Monday, February 13, 2012
I found out at the weekend that my favourite restaurant is closing. Juan, the owner, is retiring and with him goes the restaurant. My only hope is that Antonio, his long serving second in command, will be able to come up with something that is even just close, in the new restaurant he is opening round the corner.
As its name indicates ("Gamboteca"), it's all about the prawns... Of course there are other things on the menu, but the typical thing to order is a starter of grilled prawns and prawns al ajillo (deep fried in oil with garlic and chilli) and then to have slices of tenderloin which you cook yourself on a sizzling hot plate. Very simple but very delicious... The key is in the freshness of the ingredients which, as they do an almost wholesale trade in prawns and beef, you can be sure that what you are eating has not been near a freezer.
This is something I often ask my English friends: you see two restaurants, side by side, one has a long, elaborate menu and the other has only three or four items. Which do you choose? Most of my friends go for the one with more variety. But if you choose prawns from that menu, say, then how likely is it that those prawns have had to be frozen? How can they possibly anticipate that you are going to choose prawns that day, out of all the things on the menu? It's either that, or throw the unordered prawns out every night, which makes them very expensive. Which brings me to one of my gripes about food in the UK: prawns are considered to be expensive for this reason - but the thing that gets me is that they are thought of as a kind of "elite food" like caviar and so are just simply expensive whether or not they are fresh. Far better, in my opinion, to go to a restaurant that does a few things and does them well. In fact, I think the whole idea of ordering is bizarre: much better to just let the chef decide, as would be the case if you went to dinner at a friend's house. When I order in a restaurant, I think about how they are able to offer the food on the menu - are we far from the sea? Do enough people order for them to cover their costs? Are those fruits in season? Are they using sauces to hide the freshness of the food?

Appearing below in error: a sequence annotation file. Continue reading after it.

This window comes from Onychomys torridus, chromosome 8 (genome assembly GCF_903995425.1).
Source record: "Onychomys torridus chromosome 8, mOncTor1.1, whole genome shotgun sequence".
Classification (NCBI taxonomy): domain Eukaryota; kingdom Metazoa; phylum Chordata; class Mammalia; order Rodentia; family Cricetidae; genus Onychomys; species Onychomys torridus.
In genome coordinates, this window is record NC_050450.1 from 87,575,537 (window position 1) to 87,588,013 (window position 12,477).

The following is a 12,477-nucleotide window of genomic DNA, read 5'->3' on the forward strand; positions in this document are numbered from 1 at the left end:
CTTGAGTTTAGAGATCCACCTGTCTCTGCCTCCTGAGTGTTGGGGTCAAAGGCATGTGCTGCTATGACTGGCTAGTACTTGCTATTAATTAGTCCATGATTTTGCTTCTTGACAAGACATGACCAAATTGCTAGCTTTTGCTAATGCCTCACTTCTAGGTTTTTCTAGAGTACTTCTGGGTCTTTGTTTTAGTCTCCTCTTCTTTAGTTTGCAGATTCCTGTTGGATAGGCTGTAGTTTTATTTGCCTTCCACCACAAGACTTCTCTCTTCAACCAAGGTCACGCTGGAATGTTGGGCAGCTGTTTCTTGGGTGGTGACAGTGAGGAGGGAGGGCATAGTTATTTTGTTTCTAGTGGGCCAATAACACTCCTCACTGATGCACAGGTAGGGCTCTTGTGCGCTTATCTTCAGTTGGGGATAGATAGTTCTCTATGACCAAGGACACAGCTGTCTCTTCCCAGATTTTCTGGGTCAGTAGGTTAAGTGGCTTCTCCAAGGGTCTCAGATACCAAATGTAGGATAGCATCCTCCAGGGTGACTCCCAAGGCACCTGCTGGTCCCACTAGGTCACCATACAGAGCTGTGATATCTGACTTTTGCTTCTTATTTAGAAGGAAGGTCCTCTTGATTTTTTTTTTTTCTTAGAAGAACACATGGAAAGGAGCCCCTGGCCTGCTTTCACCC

Unfortunately, the whole organic food movement has had a counterproductive consequence in that, in order to obtain organic food, it may be necessary to have it shipped from far away. Having said that, things are getting better. I've noticed in my recent trips back to London that there is a trend towards locally produced food, in season. On the other hand, probably the best (and most expensive) restaurant that I have been to in New York (Milos) has to go to the lengths of writing an essay in the menu to explain that, just because the food is simply prepared, it doesn't mean it isn't worth the shedload of dollars you are dropping on it. At the end of the day, food gets better as people's understanding of it gets better. It's a cultural thing.
There are so many good places to eat in Spain but Gamboteca will be missed. Not only is the food so good, but the service is how it should be. Only the second time we went, Juan recognized us and welcomed us back. Considering he's been working there for 20 years, that's pretty impressive, not just as a feat of memory but because he cares. Being the owner, he could quite easily leave the mundane task of waiting the tables to someone else. There is a tendency to hold professionals (doctors, architects - probably not bankers any more) in higher esteem than waiters, taxi drivers or supermarket attendants. For me it is not so much a case of what someone does but whether he or she has pride in what they do. A number of years ago, shortly after having moved to Spain, I went to the supermarket to buy some cheese. I explained to the man on the cheese counter that I wanted it to make a fondue. He spent about twenty minutes adding a dash of cheese here, a sprinkling there, sifting the concoction, smelling it - like it was a work of art. I watched, transfixed by the spectacle of someone who so clearly enjoyed and took pride in his work. If you stop and think about it, it is actually something quite rare. They say we should follow our passions but most of us stumble somewhere along the way and make do with what we have. I admire those people, like Juan, who love what they do and transmit that to you by doing it.